The Sixth Wife
This is the author’s second foray into historical fiction. The Queen of Subtleties told the story of Anne Boleyn. Here she turns to Henry VIII’s sixth and last wife, Katherine Parr.
The novel’s narrator is Catherine, Duchess of Suffolk, Katherine’s friend and confidante and is set after Henry’s death when Katherine is newly married to Thomas Seymour. Theirs is a crowded household. Both Elizabeth Tudor and Jane Grey are in their care, and the Duchess visits often and is witness to Thomas’s dangerous power-play. During Kate’s pregnancy, Catherine begins a secret affair with Thomas (neither historically verifiable nor likely), and the wheels of treachery both personal and political are set in motion.
Dunn writes very well indeed. The more descriptive passages are beautiful, but they’re too modern in tone. But what puzzles me most is why she chooses to write historical fiction in a very modern vernacular. It’s not that I demand cod-Shakespearian prose, and I do agree that history should be accessible. However, ultra-modern slang such as ‘done him proud’, ‘sidekick’ and even worse, ‘cheat on’ into a story about Tudor aristocrats grated horribly on me.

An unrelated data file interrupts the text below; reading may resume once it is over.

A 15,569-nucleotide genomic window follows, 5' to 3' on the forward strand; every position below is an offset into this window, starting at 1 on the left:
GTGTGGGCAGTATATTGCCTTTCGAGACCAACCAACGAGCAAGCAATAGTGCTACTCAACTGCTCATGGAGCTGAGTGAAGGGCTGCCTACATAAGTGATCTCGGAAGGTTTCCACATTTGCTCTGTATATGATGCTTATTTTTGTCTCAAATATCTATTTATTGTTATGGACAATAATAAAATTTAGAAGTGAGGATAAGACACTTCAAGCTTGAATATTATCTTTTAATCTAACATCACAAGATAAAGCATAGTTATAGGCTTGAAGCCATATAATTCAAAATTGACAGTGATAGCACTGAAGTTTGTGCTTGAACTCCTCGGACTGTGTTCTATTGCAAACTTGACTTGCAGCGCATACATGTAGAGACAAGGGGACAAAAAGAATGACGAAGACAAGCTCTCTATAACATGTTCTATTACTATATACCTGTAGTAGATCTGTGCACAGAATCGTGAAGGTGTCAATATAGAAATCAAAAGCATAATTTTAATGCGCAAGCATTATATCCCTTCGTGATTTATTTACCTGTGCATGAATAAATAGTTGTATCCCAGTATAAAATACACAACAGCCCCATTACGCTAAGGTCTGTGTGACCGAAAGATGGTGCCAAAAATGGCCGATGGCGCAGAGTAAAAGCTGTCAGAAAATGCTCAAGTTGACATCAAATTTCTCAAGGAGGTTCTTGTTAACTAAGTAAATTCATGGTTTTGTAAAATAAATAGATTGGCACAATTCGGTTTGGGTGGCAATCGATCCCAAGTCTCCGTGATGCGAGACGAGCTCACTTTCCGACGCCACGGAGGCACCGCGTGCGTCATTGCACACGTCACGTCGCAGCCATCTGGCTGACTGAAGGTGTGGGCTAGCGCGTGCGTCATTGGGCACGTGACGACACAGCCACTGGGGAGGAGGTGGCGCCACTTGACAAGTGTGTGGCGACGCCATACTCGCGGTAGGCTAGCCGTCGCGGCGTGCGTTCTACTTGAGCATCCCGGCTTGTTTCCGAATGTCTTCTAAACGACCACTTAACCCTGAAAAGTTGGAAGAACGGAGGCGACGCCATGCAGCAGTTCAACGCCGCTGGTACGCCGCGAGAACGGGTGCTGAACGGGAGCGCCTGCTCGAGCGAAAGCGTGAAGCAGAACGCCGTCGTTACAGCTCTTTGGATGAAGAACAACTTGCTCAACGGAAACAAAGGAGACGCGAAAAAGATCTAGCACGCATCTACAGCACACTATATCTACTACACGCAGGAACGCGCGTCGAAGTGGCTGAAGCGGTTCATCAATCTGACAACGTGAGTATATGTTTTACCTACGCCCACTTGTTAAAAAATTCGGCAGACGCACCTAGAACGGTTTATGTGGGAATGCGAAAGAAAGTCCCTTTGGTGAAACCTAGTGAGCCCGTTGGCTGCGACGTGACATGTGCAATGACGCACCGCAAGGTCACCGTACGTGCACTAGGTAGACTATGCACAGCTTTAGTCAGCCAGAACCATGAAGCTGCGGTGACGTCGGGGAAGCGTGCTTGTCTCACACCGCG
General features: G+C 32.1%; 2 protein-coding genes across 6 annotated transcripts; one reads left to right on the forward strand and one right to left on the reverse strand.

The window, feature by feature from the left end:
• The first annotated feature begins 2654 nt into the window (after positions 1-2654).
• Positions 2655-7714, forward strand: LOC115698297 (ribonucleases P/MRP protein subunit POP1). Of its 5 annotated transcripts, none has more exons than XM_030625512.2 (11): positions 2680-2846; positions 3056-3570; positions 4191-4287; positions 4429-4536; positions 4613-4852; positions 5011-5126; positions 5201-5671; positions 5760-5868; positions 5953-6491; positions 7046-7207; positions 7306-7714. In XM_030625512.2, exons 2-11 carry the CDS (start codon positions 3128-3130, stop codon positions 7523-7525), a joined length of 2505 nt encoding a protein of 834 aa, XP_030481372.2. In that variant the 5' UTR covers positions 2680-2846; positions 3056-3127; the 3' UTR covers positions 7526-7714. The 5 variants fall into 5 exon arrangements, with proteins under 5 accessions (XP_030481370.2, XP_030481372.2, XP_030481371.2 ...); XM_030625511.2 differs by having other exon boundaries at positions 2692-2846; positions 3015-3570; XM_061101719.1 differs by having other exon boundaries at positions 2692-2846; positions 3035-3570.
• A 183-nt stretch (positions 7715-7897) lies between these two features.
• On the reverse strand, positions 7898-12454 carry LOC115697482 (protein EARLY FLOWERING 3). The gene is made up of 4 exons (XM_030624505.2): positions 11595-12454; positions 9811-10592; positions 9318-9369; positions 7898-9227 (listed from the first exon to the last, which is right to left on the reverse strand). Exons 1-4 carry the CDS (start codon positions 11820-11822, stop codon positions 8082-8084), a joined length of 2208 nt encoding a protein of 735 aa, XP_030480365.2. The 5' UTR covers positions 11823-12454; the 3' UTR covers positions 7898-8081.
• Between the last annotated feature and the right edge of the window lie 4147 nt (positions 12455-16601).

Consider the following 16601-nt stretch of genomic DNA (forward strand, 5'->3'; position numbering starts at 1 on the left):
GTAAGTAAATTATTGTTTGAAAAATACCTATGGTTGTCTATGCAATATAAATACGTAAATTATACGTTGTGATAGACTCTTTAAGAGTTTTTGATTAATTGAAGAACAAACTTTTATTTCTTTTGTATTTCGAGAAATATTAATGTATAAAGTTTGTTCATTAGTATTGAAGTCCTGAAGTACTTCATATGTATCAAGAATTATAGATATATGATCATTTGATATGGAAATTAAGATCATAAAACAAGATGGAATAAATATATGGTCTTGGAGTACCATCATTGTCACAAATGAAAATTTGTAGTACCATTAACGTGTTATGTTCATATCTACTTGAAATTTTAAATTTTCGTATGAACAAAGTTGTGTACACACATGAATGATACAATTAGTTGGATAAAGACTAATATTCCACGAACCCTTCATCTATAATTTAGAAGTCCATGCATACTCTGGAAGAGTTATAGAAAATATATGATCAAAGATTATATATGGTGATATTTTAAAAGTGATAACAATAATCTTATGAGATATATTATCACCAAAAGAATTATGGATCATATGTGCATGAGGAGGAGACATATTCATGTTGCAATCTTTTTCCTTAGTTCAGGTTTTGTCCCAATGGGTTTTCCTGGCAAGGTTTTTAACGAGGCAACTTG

It’s not only the language. History tells us that the duchess was a highly educated woman and yet Dunn’s Catherine thinks and speaks like a schoolgirl. Anachronisms also abound. There’s no point dressing one’s characters in farthingales and ruffs but have them performing mouth-to-mouth resuscitation and ‘switching off’ fountains.
Finally, another quibble: This is not a novel about Katherine Parr. We never get to hear what she thinks or feels. It’s not even about Thomas Seymour. This is the Duchess of Suffolk’s tale, and she deserves better than this shallow, unsympathetic portrayal.